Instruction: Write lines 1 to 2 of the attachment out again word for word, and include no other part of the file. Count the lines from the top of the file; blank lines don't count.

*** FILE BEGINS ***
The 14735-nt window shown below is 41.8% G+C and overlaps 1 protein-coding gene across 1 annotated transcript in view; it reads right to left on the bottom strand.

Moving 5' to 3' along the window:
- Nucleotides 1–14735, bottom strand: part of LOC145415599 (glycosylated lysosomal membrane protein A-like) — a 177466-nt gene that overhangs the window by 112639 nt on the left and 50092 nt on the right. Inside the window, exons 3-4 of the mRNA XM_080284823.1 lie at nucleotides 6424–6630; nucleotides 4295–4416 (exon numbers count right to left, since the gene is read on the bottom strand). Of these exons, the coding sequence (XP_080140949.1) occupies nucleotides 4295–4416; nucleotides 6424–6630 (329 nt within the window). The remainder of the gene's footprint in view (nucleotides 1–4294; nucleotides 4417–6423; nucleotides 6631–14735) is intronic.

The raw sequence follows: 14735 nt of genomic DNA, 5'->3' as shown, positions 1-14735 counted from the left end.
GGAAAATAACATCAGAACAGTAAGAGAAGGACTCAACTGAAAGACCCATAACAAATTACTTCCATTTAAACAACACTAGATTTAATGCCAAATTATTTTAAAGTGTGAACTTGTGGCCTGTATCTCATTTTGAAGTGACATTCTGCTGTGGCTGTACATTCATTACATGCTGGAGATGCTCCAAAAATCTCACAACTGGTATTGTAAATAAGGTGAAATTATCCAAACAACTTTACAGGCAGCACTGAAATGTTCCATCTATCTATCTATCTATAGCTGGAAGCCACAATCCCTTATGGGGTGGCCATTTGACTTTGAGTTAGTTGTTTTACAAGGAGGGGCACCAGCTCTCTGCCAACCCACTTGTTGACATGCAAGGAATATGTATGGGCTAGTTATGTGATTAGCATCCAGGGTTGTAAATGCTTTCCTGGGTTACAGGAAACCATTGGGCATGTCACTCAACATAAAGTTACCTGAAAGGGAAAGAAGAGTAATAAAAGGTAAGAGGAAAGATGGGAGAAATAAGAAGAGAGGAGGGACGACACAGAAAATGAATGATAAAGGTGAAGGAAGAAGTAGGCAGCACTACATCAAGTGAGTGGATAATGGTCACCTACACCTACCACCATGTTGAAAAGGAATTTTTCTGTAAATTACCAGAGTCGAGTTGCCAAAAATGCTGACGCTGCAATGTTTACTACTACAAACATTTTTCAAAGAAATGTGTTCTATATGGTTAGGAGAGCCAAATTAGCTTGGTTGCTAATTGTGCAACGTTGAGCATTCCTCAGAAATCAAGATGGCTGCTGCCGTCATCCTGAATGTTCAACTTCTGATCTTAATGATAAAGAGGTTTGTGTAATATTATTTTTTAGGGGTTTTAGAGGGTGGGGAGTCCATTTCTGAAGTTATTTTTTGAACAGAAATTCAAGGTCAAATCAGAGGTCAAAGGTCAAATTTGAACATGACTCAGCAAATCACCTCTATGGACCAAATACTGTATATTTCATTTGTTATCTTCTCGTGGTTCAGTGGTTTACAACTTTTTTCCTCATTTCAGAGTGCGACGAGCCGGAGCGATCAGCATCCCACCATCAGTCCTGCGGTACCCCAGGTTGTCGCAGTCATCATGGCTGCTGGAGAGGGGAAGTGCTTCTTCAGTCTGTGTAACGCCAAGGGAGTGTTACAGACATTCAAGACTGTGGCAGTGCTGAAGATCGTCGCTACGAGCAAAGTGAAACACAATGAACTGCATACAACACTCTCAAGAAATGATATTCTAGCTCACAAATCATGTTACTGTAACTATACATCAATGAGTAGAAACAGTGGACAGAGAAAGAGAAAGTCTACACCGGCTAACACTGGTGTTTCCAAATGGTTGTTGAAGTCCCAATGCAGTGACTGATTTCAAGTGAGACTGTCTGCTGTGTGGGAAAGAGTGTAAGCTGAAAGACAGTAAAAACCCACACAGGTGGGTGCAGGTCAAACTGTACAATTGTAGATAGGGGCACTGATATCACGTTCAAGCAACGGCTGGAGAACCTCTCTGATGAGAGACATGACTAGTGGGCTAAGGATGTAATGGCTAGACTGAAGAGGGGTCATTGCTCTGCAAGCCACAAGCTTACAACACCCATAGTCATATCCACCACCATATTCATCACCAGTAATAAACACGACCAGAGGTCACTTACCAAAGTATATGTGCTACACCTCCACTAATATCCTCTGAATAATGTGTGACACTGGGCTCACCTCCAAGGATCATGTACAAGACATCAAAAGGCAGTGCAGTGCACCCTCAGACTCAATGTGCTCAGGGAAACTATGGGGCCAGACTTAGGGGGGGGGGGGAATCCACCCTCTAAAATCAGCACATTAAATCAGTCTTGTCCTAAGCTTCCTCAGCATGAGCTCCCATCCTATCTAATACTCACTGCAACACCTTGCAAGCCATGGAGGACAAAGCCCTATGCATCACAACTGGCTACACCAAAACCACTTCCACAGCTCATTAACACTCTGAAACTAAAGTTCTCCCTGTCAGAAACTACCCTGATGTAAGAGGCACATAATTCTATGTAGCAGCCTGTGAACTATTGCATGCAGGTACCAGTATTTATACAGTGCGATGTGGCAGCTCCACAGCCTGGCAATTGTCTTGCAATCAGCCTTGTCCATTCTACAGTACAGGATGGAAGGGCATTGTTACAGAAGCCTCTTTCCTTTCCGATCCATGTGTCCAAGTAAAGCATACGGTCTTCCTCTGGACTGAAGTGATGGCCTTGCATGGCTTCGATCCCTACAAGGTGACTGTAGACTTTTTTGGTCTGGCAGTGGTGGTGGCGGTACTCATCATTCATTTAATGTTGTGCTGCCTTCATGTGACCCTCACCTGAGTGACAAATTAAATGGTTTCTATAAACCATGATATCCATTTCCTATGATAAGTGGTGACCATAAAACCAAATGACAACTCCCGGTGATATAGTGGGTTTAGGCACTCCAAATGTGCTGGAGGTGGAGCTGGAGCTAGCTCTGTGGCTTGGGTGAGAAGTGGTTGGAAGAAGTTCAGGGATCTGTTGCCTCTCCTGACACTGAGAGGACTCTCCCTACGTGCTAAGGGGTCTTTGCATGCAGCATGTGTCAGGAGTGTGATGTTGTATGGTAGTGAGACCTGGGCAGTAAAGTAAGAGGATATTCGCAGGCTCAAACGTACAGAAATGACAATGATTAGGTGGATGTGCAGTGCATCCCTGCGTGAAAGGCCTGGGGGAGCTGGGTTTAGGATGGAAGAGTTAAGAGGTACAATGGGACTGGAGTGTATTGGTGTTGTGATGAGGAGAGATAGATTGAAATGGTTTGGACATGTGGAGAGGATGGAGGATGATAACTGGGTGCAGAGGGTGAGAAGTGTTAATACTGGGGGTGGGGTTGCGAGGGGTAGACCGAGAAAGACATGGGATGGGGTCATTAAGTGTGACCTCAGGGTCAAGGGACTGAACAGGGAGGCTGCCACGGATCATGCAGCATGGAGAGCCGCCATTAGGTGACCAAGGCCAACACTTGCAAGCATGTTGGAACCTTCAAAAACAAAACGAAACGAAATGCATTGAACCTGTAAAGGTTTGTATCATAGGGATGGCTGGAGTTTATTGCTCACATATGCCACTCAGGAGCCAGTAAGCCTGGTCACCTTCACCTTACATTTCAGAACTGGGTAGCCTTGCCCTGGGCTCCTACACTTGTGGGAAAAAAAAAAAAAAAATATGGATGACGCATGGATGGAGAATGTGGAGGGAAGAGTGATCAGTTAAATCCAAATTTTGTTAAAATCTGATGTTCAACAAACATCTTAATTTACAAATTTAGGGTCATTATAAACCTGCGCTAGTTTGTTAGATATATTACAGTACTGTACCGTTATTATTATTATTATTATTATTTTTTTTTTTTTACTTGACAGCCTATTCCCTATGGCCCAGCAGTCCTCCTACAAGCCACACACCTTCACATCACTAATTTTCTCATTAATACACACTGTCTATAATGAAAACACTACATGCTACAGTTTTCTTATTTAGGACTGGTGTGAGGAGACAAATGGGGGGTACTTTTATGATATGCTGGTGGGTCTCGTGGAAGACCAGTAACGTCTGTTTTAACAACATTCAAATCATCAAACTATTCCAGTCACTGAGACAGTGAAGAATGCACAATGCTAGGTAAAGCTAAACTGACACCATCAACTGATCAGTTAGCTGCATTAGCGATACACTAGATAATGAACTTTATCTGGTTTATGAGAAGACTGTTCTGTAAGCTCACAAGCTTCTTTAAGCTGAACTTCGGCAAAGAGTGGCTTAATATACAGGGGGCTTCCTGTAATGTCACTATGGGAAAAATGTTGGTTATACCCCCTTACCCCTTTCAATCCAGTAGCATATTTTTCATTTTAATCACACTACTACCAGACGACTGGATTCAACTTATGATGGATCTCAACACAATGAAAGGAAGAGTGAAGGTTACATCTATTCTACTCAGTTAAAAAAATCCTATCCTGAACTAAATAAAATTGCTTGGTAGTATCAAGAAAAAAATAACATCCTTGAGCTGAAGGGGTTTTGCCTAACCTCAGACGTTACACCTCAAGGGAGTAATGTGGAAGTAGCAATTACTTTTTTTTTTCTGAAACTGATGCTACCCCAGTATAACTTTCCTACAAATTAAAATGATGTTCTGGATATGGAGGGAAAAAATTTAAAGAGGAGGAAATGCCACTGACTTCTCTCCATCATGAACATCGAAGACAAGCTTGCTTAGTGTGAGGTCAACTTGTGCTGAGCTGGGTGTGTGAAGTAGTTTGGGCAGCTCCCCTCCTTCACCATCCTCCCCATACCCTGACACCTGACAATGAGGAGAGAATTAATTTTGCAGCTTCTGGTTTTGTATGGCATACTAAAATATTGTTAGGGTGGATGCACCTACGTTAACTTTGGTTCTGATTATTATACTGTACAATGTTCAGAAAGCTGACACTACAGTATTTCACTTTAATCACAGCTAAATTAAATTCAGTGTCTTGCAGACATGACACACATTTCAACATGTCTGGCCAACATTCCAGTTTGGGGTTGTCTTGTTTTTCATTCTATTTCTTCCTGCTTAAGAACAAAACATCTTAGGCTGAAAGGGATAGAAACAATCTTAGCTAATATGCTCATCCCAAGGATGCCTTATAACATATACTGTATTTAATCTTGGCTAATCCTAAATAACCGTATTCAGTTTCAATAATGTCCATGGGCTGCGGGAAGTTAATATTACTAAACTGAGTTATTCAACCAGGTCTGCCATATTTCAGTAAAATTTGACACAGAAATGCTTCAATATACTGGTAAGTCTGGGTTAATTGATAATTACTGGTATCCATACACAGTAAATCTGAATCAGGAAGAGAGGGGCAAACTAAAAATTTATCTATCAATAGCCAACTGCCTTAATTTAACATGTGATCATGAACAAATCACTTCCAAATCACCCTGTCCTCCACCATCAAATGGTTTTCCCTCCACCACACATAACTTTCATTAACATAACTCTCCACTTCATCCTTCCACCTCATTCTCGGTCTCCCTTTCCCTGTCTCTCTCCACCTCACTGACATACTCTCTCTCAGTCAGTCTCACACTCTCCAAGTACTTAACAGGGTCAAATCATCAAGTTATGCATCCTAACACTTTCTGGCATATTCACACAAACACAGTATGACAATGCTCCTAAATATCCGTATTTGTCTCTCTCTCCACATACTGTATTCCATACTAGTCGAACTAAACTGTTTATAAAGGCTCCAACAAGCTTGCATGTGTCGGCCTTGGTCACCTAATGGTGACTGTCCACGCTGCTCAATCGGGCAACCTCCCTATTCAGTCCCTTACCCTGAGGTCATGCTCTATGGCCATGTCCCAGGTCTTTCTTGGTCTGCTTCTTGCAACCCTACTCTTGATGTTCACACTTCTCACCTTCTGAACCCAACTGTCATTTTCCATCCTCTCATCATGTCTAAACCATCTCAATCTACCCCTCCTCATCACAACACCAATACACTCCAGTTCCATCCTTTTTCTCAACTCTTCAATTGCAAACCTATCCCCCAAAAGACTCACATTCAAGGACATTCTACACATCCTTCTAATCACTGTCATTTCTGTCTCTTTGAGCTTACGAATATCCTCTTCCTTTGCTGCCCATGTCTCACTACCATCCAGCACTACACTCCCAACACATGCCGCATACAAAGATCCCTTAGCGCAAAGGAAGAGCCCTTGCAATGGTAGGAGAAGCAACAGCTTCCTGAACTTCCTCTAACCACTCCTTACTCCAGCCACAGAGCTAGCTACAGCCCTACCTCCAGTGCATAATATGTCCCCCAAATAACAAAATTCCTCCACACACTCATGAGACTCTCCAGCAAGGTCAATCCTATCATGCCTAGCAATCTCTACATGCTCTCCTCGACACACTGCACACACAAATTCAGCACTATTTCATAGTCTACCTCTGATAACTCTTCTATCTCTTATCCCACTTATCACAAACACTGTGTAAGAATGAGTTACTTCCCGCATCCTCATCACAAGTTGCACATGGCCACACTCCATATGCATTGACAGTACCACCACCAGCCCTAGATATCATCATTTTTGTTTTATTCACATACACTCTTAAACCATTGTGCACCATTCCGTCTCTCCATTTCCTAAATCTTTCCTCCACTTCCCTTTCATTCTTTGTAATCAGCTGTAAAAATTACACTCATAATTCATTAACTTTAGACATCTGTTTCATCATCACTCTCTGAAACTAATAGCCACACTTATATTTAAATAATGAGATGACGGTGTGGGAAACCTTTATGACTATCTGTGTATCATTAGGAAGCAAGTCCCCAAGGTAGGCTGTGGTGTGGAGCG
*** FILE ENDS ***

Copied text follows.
The 14735-nt window shown below is 41.8% G+C and overlaps 1 protein-coding gene across 1 annotated transcript in view; it reads right to left on the bottom strand.

Moving 5' to 3' along the window: